Radiofrequency Ablation of Hepatic Lesions: A Review

Venkataramu N. Krishnamurthy, MD; V. Javier Casillas, MD; Lina Latorre, MD

Disclosures

Appl Radiol. 2003;32(10) 

In This Article

RF Ablation Procedure

The RF ablation can be performed by three different approaches, including percutaneous, intraoperative, and laparoscopic routes. The percutaneous approach is preferred because it is least invasive, is associated with minimal morbidity, has a lower cost, can be performed on an outpatient basis, and can be repeated as necessary to treat recurrent disease. The intraoperative and laparoscopic approaches are useful in certain special circumstances, which will be discussed separately.

The patient should fast for 6 to 8 hours prior to the procedure. A large peripheral intravenous (IV) access is established, and the patient is monitored to track cardiac and respiratory rate, blood pressure, and peripheral oxygen saturation. Although there is no consensus about routine administration of antibiotics, we administer a single IV dose of ampicillin and cephalosporin, starting 30 minutes to 1 hour prior to the procedure. We continue oral cephalosporin for 5 to 7 days after the procedure.

The procedure can be performed under IV conscious sedation or general anesthesia, depending on the patient and operator preferences. A preanesthetic evaluation should be performed. Fentanyl citrate and midazolam hydrochloride are used for IV conscious sedation. Deeper sedation can be obtained with IV propofol infusion. General anesthesia is highly recommended if the ablation procedure is expected to be extensive and last >=3 hours.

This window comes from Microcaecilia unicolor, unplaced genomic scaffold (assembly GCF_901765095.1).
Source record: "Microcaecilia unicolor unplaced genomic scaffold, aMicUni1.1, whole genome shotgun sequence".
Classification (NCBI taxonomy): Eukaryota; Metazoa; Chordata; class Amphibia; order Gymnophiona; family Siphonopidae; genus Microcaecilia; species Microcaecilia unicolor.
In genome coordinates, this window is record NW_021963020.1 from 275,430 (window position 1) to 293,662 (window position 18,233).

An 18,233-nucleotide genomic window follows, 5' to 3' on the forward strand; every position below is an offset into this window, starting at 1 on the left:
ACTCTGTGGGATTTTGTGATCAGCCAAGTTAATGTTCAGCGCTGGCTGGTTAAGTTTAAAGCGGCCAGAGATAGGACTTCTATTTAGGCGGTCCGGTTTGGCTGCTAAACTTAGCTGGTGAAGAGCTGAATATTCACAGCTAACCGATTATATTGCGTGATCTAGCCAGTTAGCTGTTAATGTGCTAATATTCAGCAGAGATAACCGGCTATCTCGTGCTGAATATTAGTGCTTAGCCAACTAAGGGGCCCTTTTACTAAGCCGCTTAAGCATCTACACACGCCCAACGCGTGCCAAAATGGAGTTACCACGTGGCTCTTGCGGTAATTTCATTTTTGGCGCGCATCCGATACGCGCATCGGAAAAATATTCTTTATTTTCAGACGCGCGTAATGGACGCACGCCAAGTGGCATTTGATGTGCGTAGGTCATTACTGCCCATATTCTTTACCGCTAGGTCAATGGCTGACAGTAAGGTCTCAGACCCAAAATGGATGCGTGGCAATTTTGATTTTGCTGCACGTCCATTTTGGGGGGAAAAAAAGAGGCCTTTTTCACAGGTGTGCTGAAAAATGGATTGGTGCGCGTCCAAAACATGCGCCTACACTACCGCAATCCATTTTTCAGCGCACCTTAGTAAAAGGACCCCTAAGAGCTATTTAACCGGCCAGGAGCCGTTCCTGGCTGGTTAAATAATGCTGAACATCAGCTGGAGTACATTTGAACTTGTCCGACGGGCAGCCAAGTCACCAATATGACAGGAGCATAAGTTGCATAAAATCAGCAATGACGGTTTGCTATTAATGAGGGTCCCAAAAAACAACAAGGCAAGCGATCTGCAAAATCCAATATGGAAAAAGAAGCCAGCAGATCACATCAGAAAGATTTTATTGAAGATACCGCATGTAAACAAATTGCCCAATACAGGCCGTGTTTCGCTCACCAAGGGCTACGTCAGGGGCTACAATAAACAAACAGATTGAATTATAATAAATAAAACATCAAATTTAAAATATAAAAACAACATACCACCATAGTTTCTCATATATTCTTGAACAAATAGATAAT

The actual needle insertion can be performed under US or CT guidance, depending on which shows the tumor best and the operator preference (Figure 1). In general, US is the most commonly used modality because it provides good real-time guidance for needle placement, is less expensive, and is quicker to perform.[25,26,27] However, during the ablation process, echogenic bubbles form that can limit visibility, making it difficult to assess the completeness or the extent of the coagulation necrosis. CT is useful in monitoring the ablation process since the perimeter of the ablated area can be better visualized.

(A) Needle localization by ultrasound. The distal electrodes are seen as small bright echoes. (B) Needle localization by CT. The distal metallic electrodes are easily identified.

(A) Needle localization by ultrasound. The distal electrodes are seen as small bright echoes. (B) Needle localization by CT. The distal metallic electrodes are easily identified.

The goal of treatment is to obtain complete tumor destruction. If the RF ablation were to be as successful as surgical resection, the ablation should achieve a reasonably good tumor-free margin (at least 1 cm, preferably 2 cm).[28] Therefore, ablation should extend to a cuff of at least 1 cm of normal hepatic parenchyma. Current RF devices can produce a 3-cm sphere of ablation. Therefore, they are ideal to ablate tumors <1 cm in diameter (subtracting 2 cm from the 3-cm diameter for the 360° 1-cm tumor-free margin).[13] Technical strategy of larger tumor ablation is described below.

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